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Marshall McLuhan: His books would go into the public domain in 2030 under existing law, but the Trans-Pacific Partnership deal could mean that the copyright continues until 2050. (National Film Board of Canada)
Marshall McLuhan: His books would go into the public domain in 2030 under existing law, but the Trans-Pacific Partnership deal could mean that the copyright continues until 2050. (National Film Board of Canada)

Globe editorial

Copyright concessions may be downside of TPP deal Add to ...

The Trans-Pacific Partnership is a good deal for Canada. It will give Canadian businesses new access to markets in Asia and provide consumers with less expensive goods.

But no deal is perfect. Based on the few details available at this point, Canada may have yielded to changes to its copyright regime by agreeing to extend protections on original works from the current 50 years beyond the death of the author, to 70.

In effect, this country and the other TPP partners will adopt U.S. rules that were largely crafted by lobbyists for Disney, which sought to forestall Mickey Mouse entering the public domain.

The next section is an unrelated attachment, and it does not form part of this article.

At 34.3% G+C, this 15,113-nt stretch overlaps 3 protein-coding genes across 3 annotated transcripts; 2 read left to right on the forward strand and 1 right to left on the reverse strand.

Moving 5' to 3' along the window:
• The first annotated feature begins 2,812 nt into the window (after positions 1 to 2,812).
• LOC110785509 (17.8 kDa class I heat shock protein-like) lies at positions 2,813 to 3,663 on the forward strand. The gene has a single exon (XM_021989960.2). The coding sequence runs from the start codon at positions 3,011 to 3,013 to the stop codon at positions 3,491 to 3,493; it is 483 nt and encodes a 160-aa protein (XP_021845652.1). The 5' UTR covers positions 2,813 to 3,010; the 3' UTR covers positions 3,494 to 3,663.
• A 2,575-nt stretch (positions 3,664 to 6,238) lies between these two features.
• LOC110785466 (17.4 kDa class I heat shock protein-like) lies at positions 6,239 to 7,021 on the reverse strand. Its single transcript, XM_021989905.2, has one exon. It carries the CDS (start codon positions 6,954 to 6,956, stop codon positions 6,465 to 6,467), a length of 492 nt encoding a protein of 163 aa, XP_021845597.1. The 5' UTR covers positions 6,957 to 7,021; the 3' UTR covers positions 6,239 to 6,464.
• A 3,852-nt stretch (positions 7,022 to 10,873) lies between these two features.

There is no mention of this on the federal government website summarizing the pact. Instead, it emerged via leaks and information released by other countries, and was brought to the fore by intellectual property experts like University of Ottawa law professor Michael Geist, who reckons Ottawa “caved.”

Under Canada’s current regime, the copyright on myriad Canadian works – such as the ground-breaking theories of Marshall McLuhan and the novels of Gabrielle Roy and Hubert Aquin – will lift in the coming two decades.

Extending the copyright would come at a cost to Canadian consumers, possibly in the hundreds of millions of dollars. It’s not clear where the benefits are. Nor is it exactly clear what this has to do with free trade.

It would appear Canada made other sacrifices to its copyright regime at the TPP table. In Prof. Geist’s interpretation, Canada’s internet providers may be forced into a U.S.-style regime of “notice and takedown” – wherein complaints result in blocked or removed content even if they haven’t been ruled as a violation by a court.

The chilling effect of this isn’t theoretical. Litigious U.S. entertainment conglomerates have been known to issue notices against content that transparently isn’t theirs.

Since the TPP deal was announced, there have been other concerns. A big one is the inclusion of provisions that may open the door to more temporary foreign workers in Canada. But we don’t yet know the scope and details of this. Which is why the most serious issue right now is making the agreement public as quickly as possible, so Canadians can finally see what they are getting into.

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